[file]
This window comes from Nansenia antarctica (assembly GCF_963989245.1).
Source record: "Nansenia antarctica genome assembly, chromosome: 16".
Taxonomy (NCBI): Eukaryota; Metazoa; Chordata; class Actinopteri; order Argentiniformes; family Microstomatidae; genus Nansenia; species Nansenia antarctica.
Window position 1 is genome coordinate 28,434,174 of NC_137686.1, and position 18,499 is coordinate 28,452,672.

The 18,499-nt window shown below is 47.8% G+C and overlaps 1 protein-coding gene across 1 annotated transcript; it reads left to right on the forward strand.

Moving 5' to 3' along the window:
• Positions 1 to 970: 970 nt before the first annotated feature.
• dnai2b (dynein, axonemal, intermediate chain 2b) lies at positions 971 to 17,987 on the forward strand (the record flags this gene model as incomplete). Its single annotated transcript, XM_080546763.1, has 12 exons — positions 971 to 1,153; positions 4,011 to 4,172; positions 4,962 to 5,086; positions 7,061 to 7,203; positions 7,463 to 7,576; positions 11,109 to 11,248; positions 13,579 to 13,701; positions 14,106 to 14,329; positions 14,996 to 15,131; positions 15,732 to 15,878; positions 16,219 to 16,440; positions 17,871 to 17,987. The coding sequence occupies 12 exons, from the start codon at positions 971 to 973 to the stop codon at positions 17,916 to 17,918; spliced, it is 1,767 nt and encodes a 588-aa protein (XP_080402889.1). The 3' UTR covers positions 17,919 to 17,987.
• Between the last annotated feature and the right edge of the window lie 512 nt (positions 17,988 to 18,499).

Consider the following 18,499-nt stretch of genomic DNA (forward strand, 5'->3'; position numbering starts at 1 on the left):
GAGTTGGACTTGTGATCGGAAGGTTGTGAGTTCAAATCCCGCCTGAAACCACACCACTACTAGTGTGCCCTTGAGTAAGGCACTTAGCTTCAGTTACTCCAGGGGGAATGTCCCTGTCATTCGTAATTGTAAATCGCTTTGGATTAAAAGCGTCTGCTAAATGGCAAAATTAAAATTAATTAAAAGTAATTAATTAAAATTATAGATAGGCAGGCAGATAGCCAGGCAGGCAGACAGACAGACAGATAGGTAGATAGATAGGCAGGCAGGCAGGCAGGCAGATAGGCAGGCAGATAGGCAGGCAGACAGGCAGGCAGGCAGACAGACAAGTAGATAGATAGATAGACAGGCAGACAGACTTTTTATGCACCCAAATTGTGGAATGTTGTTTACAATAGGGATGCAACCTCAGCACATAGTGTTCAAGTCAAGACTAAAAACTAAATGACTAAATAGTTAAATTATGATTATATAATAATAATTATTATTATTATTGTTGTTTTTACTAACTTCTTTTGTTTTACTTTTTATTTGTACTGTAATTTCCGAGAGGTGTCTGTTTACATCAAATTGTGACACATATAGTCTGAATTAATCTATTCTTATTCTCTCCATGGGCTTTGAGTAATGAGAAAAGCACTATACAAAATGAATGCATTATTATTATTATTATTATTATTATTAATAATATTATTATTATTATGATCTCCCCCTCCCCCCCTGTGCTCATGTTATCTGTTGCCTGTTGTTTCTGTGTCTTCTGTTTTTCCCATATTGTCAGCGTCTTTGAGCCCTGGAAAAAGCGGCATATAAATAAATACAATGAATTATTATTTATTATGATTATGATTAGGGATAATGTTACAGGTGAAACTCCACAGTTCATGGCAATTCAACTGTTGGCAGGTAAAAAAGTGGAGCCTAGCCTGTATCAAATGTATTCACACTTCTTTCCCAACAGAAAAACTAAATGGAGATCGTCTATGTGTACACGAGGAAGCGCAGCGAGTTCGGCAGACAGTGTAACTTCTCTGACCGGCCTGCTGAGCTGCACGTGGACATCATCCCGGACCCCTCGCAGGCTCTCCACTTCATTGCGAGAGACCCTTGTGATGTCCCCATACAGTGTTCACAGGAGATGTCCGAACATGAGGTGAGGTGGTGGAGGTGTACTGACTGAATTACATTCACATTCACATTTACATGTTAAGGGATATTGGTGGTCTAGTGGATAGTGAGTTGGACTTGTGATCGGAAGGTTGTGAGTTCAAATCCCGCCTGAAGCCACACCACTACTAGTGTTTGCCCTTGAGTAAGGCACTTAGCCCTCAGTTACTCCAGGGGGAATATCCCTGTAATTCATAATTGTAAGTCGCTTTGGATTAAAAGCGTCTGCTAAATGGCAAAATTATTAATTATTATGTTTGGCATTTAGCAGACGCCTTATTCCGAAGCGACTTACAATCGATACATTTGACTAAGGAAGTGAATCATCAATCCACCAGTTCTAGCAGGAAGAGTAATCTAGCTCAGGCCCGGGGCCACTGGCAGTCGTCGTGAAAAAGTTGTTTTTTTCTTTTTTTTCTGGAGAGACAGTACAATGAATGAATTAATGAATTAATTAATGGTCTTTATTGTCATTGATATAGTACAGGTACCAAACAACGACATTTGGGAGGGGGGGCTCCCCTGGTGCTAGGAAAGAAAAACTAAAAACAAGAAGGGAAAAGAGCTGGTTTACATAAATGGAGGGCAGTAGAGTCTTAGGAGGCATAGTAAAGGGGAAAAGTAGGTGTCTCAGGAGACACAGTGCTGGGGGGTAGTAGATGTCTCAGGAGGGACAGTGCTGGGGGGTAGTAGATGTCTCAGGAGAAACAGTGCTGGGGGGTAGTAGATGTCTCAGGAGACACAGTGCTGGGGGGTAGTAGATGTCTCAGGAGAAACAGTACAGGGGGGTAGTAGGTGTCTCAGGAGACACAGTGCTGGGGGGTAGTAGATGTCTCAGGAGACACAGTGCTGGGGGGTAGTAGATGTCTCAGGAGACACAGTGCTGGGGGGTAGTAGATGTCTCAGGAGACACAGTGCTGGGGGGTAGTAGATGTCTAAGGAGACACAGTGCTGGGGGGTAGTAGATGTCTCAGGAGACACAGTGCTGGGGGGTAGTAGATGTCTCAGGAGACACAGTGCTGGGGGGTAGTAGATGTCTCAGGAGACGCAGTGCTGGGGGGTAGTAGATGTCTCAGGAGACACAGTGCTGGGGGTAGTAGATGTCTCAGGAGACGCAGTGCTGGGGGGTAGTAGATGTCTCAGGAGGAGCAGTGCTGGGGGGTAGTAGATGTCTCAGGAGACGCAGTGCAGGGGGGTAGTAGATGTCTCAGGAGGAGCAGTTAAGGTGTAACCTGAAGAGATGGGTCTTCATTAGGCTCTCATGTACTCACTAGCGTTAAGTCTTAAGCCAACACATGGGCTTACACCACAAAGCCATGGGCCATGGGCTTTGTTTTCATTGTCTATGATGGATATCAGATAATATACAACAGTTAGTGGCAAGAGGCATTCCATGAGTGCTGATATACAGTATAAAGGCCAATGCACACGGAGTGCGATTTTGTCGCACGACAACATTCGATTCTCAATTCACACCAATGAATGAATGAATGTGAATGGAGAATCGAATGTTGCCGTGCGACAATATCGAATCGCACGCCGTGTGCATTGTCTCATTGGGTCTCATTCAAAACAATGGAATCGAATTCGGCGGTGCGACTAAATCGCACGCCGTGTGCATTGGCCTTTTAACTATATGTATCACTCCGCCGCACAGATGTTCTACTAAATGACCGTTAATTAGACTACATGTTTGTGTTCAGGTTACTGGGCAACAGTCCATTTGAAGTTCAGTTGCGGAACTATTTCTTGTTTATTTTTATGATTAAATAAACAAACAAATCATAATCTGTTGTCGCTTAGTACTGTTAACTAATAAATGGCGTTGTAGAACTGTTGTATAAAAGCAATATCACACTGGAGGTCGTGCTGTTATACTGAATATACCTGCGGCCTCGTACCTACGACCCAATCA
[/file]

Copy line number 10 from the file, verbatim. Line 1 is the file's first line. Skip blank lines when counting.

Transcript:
Consider the following 18,499-nt stretch of genomic DNA (forward strand, 5'->3'; position numbering starts at 1 on the left):